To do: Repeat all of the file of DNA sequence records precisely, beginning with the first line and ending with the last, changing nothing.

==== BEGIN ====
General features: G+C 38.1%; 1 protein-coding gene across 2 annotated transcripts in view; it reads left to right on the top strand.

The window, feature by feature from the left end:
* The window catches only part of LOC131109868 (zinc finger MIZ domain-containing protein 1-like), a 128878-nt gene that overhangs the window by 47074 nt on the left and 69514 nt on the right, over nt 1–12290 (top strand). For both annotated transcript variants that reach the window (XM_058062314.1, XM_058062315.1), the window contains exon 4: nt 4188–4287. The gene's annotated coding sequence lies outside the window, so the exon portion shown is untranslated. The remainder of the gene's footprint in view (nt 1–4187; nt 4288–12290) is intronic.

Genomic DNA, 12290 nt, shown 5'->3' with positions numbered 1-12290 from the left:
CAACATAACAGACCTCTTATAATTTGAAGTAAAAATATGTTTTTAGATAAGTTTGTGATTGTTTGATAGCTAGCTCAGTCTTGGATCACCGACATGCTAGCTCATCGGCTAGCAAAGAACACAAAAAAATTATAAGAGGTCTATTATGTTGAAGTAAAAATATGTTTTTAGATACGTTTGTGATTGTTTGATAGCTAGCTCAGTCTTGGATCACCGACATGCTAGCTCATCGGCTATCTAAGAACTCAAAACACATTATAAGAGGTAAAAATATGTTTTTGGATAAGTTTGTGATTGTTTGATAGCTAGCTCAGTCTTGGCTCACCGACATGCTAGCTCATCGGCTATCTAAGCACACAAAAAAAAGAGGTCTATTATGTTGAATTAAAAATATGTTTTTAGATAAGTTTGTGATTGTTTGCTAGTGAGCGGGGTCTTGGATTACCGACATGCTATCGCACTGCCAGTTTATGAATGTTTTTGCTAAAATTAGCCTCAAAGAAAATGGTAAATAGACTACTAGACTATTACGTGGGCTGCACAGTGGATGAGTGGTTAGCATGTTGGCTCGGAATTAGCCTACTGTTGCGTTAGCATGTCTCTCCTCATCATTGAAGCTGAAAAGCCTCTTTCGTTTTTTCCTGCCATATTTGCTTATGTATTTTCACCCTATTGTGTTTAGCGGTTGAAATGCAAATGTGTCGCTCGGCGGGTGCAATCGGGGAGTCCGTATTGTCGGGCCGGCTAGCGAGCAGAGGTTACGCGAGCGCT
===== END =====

General features: G+C 38.1%; 1 protein-coding gene across 2 annotated transcripts in view; it reads left to right on the top strand.

The window, feature by feature from the left end:
* The window catches only part of LOC131109868 (zinc finger MIZ domain-containing protein 1-like), a 128878-nt gene that overhangs the window by 47074 nt on the left and 69514 nt on the right, over nt 1–12290 (top strand). For both annotated transcript variants that reach the window (XM_058062314.1, XM_058062315.1), the window contains exon 4: nt 4188–4287. The gene's annotated coding sequence lies outside the window, so the exon portion shown is untranslated. The remainder of the gene's footprint in view (nt 1–4187; nt 4288–12290) is intronic.

Genomic DNA, 12290 nt, shown 5'->3' with positions numbered 1-12290 from the left:
CAACATAACAGACCTCTTATAATTTGAAGTAAAAATATGTTTTTAGATAAGTTTGTGATTGTTTGATAGCTAGCTCAGTCTTGGATCACCGACATGCTAGCTCATCGGCTAGCAAAGAACACAAAAAAATTATAAGAGGTCTATTATGTTGAAGTAAAAATATGTTTTTAGATACGTTTGTGATTGTTTGATAGCTAGCTCAGTCTTGGATCACCGACATGCTAGCTCATCGGCTATCTAAGAACTCAAAACACATTATAAGAGGTAAAAATATGTTTTTGGATAAGTTTGTGATTGTTTGATAGCTAGCTCAGTCTTGGCTCACCGACATGCTAGCTCATCGGCTATCTAAGCACACAAAAAAAAGAGGTCTATTATGTTGAATTAAAAATATGTTTTTAGATAAGTTTGTGATTGTTTGCTAGTGAGCGGGGTCTTGGATTACCGACATGCTATCGCACTGCCAGTTTATGAATGTTTTTGCTAAAATTAGCCTCAAAGAAAATGGTAAATAGACTACTAGACTATTACGTGGGCTGCACAGTGGATGAGTGGTTAGCATGTTGGCTCGGAATTAGCCTACTGTTGCGTTAGCATGTCTCTCCTCATCATTGAAGCTGAAAAGCCTCTTTCGTTTTTTCCTGCCATATTTGCTTATGTATTTTCACCCTATTGTGTTTAGCGGTTGAAATGCAAATGTGTCGCTCGGCGGGTGCAATCGGGGAGTCCGTATTGTCGGGCCGGCTAGCGAGCAGAGGTTACGCGAGCGCT